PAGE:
Much has been said about the negative 3.8% performance year-to-date of the MSCI Emerging Markets Index, hailing it as some piece of proof that developed markets offer superior investment returns over emerging markets — they don’t.
Over the long-term, emerging market economies grow faster with lower debt levels and have positive demographics, so the stock markets will surely follow. Plus, there are emerging markets that are doing much better than the headline MSCI EM Index, the S&P 500 and other BRIC indexes.
BRICs Never Come in Same Shapes and Sizes
I had a lot of great things to say about Russia investments in January, and so far, my thesis that there is a massive rerating of their stock market continues to materialize. Russia is up 11.3% this year, while BRIC cousin India is down 12.6%. This massive outperformance is due not only to the fact that it is a great inflation hedge, but because the Russian government is finally getting serious about mending fences with foreign investors who felt alienated after two decades of problems. The investing climate, which got a little off track in the past decade, is now much better than the wild years of the 1990s. And if Mr. Putin is serious this time, it may change dramatically in the next 10 years.
How much room for rerating is there for Russia? The Russian benchmark Micex Index has a P/E of 7.3 based on 2011 earnings estimates. That compares with 10.6 times for Brazil’s Bovespa, 13.6 for the Shanghai Composite Index, and 16.7 for India’s Sensex. In other words, Russian stocks are half as expensive as Chinese stocks and a little less than half when compared to Indian stocks.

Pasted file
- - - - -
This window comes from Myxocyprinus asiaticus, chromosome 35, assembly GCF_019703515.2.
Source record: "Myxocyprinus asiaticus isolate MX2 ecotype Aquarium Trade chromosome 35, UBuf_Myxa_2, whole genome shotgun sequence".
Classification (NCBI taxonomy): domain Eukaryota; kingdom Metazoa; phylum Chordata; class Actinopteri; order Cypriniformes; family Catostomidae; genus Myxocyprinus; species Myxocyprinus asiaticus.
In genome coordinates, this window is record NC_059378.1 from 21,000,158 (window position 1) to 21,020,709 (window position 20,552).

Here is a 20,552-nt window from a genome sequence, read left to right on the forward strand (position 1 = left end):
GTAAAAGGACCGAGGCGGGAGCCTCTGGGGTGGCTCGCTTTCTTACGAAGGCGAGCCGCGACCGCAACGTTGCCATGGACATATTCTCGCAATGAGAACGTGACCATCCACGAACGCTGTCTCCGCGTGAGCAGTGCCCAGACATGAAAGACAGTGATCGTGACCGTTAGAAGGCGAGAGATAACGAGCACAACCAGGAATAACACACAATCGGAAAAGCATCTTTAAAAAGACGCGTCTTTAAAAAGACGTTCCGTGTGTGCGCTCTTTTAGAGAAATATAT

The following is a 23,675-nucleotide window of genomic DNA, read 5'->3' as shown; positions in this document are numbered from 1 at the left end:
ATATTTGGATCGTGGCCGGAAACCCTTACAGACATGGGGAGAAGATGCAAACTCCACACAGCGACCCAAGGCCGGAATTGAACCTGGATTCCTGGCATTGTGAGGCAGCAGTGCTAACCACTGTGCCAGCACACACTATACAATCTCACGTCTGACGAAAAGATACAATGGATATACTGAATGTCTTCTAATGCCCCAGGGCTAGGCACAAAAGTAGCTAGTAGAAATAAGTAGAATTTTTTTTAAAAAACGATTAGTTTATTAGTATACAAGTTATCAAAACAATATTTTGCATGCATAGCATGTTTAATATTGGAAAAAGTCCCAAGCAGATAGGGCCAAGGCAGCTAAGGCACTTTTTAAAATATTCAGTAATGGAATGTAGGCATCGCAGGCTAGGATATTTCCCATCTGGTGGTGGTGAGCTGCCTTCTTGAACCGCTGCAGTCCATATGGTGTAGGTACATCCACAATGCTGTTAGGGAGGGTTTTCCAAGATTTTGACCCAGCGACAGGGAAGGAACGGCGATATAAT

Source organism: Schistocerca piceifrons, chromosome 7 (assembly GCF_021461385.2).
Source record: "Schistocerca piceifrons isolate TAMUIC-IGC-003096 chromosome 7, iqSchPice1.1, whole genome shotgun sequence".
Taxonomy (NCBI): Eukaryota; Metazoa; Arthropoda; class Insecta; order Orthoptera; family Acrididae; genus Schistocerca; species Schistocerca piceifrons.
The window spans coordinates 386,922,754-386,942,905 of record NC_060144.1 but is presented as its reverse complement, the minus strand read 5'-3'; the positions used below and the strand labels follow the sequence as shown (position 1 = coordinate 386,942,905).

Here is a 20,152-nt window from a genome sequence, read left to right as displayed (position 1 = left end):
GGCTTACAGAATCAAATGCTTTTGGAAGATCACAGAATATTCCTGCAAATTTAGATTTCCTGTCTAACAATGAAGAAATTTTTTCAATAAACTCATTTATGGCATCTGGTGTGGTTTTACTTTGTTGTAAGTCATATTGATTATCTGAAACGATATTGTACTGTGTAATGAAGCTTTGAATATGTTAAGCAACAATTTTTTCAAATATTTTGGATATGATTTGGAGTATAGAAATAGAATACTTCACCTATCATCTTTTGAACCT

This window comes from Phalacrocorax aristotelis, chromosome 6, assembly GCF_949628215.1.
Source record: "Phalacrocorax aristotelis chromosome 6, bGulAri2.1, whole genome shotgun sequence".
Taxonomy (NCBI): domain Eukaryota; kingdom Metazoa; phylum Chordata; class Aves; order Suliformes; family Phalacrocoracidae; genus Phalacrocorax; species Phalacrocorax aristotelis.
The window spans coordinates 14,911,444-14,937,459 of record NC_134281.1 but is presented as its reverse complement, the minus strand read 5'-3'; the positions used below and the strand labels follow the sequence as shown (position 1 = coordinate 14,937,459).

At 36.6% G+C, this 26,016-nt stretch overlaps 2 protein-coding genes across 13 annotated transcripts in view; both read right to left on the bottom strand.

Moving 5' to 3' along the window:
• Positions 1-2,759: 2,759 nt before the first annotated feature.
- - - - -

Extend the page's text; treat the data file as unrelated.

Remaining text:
Check out the chart below that compares to the Russian RTS Index (RTSI) and the Bombay Stock Exchange (BSE):
A good way to track the Russian benchmark index and play that valuation catch-up over the long haul is the Market Vectors Russia ETF (NYSE: RSX).
A Cheap Russian Oil Play
I almost entered InvestorPlace’s 10 Best Stocks for 2011 stock-picking contest, but instead, I made a side bet with the organizer and entered it in unofficial capacity — my pick is Lukoil (OTC: LUKOY).
Lukoil is attractive because the huge overhang due to the sale of ConocoPhillips’ (NYSE: COP) 20% stake is finally through — COP had to liquidate a $9 billion position. This kept the stock depressed in 2010 at a time of elevated oil prices. With COP out of the picture, Lukoil has a lot of room to run in 2011. In 2010, Lukoil traded at one point with a hefty P/E of 5, and after the current share recovery, it now trades at the gargantuan P/E of 7.
For 7 times earnings you get 1.1% of global oil reserves and 2.3% of global oil production — the third largest non-state publicly traded oil company worldwide by proven reserves of hydrocarbons. Sounds like a good deal to me.